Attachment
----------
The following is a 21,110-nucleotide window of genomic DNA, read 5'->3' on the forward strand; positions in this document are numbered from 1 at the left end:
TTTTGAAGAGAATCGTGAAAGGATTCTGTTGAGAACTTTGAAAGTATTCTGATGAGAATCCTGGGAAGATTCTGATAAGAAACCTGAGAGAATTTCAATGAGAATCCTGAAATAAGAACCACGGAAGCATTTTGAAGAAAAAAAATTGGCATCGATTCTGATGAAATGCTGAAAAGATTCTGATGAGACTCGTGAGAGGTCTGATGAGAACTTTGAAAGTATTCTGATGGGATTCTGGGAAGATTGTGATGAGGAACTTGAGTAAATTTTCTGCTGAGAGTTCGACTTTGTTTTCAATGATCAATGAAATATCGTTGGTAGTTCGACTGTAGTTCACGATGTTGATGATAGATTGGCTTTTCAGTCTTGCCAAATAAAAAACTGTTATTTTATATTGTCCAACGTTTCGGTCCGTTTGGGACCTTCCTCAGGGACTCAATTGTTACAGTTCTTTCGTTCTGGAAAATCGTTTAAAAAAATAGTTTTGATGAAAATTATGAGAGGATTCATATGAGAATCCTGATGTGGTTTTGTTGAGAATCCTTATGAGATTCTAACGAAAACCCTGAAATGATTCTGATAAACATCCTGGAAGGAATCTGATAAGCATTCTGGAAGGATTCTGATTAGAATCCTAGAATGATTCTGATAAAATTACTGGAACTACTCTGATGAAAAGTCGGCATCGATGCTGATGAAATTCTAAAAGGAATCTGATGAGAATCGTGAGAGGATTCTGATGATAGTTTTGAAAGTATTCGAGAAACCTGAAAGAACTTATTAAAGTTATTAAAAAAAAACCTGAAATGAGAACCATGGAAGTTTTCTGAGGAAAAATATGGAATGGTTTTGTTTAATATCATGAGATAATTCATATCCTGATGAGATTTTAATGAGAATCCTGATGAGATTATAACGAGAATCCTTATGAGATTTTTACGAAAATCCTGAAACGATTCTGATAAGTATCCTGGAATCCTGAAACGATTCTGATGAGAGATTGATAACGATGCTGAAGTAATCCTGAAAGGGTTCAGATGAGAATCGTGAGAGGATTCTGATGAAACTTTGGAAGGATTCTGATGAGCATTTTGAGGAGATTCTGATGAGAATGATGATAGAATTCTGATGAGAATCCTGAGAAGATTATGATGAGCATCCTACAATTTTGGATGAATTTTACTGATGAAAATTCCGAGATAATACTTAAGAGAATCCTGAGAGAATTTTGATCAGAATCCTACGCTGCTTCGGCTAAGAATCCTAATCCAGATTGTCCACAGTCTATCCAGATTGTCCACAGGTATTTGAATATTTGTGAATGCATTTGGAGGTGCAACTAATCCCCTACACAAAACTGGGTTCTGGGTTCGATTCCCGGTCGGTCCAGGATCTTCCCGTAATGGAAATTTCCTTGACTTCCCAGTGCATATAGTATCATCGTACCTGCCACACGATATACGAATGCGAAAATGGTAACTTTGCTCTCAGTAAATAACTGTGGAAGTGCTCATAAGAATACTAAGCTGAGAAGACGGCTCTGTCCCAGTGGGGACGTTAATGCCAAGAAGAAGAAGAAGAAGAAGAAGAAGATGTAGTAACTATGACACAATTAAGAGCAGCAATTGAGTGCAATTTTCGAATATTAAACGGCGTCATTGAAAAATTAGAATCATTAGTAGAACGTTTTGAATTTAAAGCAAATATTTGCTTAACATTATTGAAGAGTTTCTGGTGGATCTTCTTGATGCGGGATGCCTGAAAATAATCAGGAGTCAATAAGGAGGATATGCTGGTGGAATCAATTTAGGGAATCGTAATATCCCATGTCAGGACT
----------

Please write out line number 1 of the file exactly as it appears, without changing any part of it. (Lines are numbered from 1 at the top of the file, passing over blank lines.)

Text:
The following is a 21,110-nucleotide window of genomic DNA, read 5'->3' on the forward strand; positions in this document are numbered from 1 at the left end: